Home PoliticsPolitical Protests US Pledges Enforcement of Xinjiang Import Ban as Beijing Expresses Anger

US Pledges Enforcement of Xinjiang Import Ban as Beijing Expresses Anger

by YAR

The United States promised enforcement on Tuesday as a landmark ban went into effect on most imports from Xinjiang, the Chinese region where human rights groups say Uighur people are being forced into slave labor.

The Uyghur Forced Labor Prevention Act, which will hit the textile industry particularly hard, went into effect six months after President Joe Biden signed it into law following bipartisan support in Congress.

Photograph of Uyghurs detained between January and July 2018 leaked to the BBC. Photo: BBC, via screenshot.

“We are bringing together our allies and partners to make global supply chains free from the use of forced labor,” Secretary of State Antony Blinken said in a statement.

U.S. Customs and Border Protection, which will enforce the new law, issued guidance saying it would presume Xinjiang products involve forced labor and are therefore prohibited unless companies can document otherwise.

The law “requires importers to demonstrate due diligence, effective supply chain monitoring, and supply chain management measures to ensure that they do not import any product manufactured, in whole or in part, through forced labor,” its official said. warning.

It said it would look at the entire supply chain and would not exempt goods shipped from other parts of China or third countries.

An estimated 20 percent of garments imported into the United States each year include some cotton from Xinjiang, according to labor rights groups.

The vast western region is also a major hub for canned tomatoes for export.

Sen. Marco Rubio, a Republican hawk who teamed with liberal Democrats to push the legislation, called the law “the most significant change in the US relationship with China since 2001.”

Washington DC Capitol Building. Photo: Tom Grundy/HKFP.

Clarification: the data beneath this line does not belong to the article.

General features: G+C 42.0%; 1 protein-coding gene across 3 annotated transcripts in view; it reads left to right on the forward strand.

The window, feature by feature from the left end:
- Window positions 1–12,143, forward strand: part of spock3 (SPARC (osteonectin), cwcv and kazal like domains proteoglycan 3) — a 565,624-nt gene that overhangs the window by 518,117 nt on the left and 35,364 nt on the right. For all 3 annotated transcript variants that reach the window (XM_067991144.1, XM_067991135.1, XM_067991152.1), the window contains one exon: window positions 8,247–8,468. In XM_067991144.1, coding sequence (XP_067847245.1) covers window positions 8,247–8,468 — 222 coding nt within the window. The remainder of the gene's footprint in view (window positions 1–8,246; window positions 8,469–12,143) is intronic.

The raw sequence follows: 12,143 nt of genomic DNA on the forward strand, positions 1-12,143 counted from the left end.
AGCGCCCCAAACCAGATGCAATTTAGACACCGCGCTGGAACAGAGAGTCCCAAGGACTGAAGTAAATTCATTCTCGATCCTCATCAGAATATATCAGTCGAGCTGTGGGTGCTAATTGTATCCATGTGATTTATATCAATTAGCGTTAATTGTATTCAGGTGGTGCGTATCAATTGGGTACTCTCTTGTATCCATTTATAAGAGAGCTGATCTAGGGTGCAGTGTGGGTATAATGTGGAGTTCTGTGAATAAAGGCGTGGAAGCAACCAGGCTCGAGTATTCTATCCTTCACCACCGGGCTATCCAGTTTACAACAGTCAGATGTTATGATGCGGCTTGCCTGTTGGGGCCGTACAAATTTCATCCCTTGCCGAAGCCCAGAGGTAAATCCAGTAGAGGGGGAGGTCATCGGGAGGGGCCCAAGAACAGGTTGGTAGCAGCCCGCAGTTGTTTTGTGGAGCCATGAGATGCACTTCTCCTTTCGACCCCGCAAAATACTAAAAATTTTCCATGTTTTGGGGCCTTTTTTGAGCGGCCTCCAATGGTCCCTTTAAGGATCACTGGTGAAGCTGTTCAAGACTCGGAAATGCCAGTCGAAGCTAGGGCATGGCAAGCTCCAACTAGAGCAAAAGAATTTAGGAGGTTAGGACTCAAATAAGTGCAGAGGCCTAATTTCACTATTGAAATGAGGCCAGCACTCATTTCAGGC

“We will no longer look at images of prisoners bareheaded, shackled and blindfolded, lined up like slaughter animals and shrugging their shoulders,” he wrote in an op-ed for Real Clear Politics.

‘Undermines free market principles’

China entered the World Trade Organization in 2001, helping usher in breakneck growth as it became the world’s manufacturing hub.

US policymakers of all parties have come to gradually push back on his bet that trade integration would temper Beijing, which the Biden administration has identified as America’s main global competitor.

China again expressed anger at the trade ban, saying it ran counter to global efforts to reduce inflation and stabilize supply chains.

“The act is strong evidence of the arbitrariness of the United States in undermining international economic and trade norms,” ​​Foreign Ministry spokesman Wang Wenbin said.

“The US move goes against the trend of the times and is bound to fail.”

Wang Wenbin. Photo: Spokesperson Office of the Ministry of Foreign Affairs, via Twitter.

But Omer Kanat, executive director of the Uyghur Human Rights Project, called the law a “huge victory” for the movement and said it would push other governments to take similar action.

Rights groups, citing eyewitness accounts, say more than a million Uyghurs and other predominantly Muslim Turkic-speaking people have been locked up in re-education camps in a bid to forcibly integrate them into China’s Han majority.

Beijing denies the charges and says it is providing vocational training to reduce the appeal of Islamic extremism in the aftermath of the violence.

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